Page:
21 September 2012

Gambia: The Economy in Focus Again

The development prospect of any nation is dependent on its economy. Therefore, one would expect that the conspicuous development transformation The Gambia has undergone since July 22, 1994, can only be credited to a parallel achievement in an economic sector that continues to receive clean bills of health from international financial and monetary institutions around the world.

What was a traditionally an agriculture-dependent economy has over the years manifested promising tendencies towards industrialisation, with the private sector being led by tourism, trading and fisheries, which are experiencing modest growth. Already, the banking and financial sector has been given a new outlook, with no sign of a halt to the inflow of more financial institutions.

The government and the policies they instituted over the years have been very receptive of the financial sectors and that has made it possible for the enormous growth in the sector. All these factors have enabled the country to progress and the people to be provided with alternative sources of finances to suit their varying needs, all in the quest for national development.

There is so much capital inflow into the country that we are all spoilt for choice in our banking needs and all these are credited to the government's judicious management of the economy. The Dalasi is still stable with the exchange rate market.

The revelation by the IMF mission that the country has taken initial steps towards addressing heavy debt burden as government's net domestic borrowing (NDB) during the first half of 2012, was reduced to 1.2 percent of annual Gross Domestic Product (GDP), compared with 2.3 percent of annual real GDP during the same period in 2011 shows the sound fiscal policies instituted by the government.

The mission further recorgnises that the government remains committed to ceilings on the NDB of 2.5 percent of GDP for 2012 as a whole and 1 percent of GDP in 2013. By easing pressure on the domestic financial market and T-bill yields, it is projected that government's interest payment on domestic debt relative to her revenues would fall from 18 and half percent in 2011 to 18 percent in 2012, to just under 15 and half percent in 2013.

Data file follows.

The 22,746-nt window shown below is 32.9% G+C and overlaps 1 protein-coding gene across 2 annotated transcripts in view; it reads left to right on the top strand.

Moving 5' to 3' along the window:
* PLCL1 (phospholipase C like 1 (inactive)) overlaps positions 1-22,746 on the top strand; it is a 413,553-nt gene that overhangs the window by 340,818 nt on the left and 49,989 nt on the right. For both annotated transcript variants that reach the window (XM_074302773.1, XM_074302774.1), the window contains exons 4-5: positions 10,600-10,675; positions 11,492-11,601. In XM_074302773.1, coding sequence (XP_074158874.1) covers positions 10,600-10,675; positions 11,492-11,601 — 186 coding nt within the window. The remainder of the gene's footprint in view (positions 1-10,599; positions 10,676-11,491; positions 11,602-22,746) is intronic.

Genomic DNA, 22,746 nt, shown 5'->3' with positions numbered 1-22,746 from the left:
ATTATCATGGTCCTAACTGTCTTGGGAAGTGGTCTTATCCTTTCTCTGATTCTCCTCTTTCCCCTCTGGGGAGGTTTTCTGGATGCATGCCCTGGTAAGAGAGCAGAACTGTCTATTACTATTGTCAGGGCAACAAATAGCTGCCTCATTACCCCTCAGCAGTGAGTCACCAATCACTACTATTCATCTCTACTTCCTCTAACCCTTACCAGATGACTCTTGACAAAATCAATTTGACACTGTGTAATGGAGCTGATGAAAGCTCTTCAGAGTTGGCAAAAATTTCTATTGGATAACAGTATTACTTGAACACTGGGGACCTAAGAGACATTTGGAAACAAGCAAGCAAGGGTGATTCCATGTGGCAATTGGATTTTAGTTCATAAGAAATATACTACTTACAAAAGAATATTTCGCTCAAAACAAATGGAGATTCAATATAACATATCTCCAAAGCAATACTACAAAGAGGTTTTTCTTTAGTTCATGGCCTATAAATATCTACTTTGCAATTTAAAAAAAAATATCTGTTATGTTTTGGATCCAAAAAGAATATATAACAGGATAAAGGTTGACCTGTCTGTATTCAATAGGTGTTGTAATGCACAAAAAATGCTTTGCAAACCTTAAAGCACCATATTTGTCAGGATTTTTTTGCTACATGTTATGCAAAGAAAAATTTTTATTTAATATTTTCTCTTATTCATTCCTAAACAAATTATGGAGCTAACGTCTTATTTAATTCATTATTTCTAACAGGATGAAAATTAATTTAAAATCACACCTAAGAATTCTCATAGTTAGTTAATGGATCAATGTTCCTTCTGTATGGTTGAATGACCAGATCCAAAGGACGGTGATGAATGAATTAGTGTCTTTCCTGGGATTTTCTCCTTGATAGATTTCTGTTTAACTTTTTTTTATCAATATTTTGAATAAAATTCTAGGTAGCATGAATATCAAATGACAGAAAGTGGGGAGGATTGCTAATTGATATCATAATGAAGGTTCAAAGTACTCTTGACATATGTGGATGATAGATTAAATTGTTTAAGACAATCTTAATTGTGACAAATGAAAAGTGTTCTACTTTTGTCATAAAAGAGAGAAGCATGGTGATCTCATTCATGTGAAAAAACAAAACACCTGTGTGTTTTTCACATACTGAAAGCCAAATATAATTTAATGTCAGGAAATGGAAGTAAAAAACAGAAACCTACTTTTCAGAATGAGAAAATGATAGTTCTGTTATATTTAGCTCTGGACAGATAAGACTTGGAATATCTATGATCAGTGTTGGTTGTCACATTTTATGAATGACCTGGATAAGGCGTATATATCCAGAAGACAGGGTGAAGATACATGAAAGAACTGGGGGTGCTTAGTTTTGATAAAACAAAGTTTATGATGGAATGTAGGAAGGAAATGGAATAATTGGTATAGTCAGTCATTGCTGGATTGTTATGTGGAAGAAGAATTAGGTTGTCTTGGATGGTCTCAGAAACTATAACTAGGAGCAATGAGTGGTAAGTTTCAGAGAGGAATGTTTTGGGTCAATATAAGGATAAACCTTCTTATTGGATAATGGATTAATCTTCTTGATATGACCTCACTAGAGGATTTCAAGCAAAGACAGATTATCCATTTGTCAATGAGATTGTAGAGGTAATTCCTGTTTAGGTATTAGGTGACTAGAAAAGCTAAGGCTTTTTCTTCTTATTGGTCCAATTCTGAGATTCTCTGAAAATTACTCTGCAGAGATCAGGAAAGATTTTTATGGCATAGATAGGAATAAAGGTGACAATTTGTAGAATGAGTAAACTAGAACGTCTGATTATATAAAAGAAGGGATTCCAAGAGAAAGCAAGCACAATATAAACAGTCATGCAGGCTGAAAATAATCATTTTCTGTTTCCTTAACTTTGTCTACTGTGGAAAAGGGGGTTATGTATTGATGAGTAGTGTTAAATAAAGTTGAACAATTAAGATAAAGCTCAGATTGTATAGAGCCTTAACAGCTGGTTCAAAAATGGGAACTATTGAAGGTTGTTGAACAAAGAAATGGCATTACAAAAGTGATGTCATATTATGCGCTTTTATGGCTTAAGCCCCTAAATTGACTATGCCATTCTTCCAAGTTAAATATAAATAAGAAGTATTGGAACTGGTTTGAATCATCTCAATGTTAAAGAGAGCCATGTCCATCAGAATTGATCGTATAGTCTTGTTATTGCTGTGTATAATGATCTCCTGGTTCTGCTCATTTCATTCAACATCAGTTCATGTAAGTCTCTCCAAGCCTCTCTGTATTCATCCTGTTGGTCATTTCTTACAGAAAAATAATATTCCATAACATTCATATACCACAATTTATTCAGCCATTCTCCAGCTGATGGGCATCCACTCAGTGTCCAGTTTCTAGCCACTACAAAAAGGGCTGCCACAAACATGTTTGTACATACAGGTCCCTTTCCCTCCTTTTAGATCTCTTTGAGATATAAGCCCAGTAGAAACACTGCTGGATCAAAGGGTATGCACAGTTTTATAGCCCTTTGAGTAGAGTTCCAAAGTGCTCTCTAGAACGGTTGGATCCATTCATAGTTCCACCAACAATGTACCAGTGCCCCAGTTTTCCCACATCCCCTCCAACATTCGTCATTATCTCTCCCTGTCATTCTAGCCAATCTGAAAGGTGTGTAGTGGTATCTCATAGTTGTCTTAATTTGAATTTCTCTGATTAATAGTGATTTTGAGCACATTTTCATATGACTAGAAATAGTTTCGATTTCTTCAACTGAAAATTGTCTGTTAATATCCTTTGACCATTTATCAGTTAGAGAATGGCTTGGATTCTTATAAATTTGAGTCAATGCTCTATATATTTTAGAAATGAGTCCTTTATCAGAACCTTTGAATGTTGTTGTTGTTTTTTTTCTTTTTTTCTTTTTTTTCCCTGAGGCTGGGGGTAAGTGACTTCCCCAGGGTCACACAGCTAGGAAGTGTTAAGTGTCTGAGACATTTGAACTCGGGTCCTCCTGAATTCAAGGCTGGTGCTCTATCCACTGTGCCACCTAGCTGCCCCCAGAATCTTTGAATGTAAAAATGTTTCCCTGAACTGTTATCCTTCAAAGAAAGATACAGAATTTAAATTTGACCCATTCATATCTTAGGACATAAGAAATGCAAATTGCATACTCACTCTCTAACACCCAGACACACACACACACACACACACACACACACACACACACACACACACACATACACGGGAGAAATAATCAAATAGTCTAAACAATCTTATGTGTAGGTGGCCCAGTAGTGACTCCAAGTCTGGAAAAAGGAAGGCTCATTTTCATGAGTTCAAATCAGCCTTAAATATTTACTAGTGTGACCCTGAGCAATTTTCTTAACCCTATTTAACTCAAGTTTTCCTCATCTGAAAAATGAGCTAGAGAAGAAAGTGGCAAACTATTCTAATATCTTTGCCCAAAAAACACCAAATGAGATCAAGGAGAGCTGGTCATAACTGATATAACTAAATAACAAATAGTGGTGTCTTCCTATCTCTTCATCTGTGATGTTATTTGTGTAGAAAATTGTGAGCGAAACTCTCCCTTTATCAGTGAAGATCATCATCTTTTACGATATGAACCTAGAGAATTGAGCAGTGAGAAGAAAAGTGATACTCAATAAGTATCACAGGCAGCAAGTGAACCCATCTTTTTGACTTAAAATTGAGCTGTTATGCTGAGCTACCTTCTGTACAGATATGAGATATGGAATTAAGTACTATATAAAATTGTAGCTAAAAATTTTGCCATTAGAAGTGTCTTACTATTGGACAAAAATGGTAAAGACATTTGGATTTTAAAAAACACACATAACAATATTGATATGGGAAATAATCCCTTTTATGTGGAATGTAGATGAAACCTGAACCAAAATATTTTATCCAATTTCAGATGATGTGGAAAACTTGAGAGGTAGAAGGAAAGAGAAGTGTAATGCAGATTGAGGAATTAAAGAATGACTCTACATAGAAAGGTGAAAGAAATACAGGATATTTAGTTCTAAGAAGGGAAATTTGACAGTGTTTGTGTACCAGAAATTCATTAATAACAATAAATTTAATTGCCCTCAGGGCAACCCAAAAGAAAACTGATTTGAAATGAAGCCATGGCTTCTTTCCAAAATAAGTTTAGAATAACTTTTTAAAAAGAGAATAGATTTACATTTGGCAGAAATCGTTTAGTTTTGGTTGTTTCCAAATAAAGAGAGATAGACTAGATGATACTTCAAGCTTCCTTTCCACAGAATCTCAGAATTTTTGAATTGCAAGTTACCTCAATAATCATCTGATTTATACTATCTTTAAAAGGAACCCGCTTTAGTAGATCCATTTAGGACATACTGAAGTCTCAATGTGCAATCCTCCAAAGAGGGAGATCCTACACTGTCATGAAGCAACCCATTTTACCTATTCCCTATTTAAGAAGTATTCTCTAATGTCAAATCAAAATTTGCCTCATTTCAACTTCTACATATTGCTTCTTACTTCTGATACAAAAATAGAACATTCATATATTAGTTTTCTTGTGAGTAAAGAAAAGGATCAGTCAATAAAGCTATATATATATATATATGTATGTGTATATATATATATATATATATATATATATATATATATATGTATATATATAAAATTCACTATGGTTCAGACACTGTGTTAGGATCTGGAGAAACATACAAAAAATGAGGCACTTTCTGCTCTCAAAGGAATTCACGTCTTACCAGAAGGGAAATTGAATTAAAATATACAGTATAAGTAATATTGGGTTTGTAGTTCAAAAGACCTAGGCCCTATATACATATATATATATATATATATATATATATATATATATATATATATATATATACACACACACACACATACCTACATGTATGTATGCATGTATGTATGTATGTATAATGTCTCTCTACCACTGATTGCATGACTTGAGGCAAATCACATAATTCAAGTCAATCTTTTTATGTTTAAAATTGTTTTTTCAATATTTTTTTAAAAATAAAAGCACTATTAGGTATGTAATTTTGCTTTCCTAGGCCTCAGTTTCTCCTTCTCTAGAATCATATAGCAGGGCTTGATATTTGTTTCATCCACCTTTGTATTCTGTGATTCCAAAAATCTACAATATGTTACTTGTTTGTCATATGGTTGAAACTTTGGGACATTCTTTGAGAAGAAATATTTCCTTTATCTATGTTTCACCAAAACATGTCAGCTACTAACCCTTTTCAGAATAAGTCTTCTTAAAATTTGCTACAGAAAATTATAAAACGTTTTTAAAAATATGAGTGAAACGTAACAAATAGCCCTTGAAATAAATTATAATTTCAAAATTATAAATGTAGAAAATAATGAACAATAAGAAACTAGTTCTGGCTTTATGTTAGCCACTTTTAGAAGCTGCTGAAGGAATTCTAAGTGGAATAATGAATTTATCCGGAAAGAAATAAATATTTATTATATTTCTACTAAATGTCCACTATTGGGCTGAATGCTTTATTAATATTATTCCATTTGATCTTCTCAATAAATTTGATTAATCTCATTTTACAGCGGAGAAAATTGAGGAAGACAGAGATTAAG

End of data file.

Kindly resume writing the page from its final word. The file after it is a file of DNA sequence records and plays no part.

This reality speaks of the financial discipline the president spoke of during his last State Opening of the National Assembly. The pace of development in The Gambia is indeed moving steadily in the right direction under the leadership of President Jammeh. The president's efforts are meant to break the shackles and other obstacles that led to the undesirable gross under-development of low income countries.

His efforts therefore need to be complemented by all Gambians, regardless of political affiliation, in order to get the country where it ought to be. No country can thrive with people who shun, and abandon the cradle in which they were born. No country can develop when her citizens turn a blind eye on salient issues and development challenges that face them.

Government has done quite enough by paving the way for a prosperous Gambia; the sustainability of the gains lies entirely in the hands of the citizenry. We want to take this opportunity to commend the Ministry of Finance and their related institutions for their role in maintaining a progressive economy. Development is a collective endeavour and it is through a common will that its purpose is achieved.

It is therefore a moral responsibility for Gambians, by any means necessary, to complement the efforts of the president in realising our Silicon Valley goal. We are on track, and if we change our attitude for the good and merge our efforts towards the common good, our chances of success will be greater.

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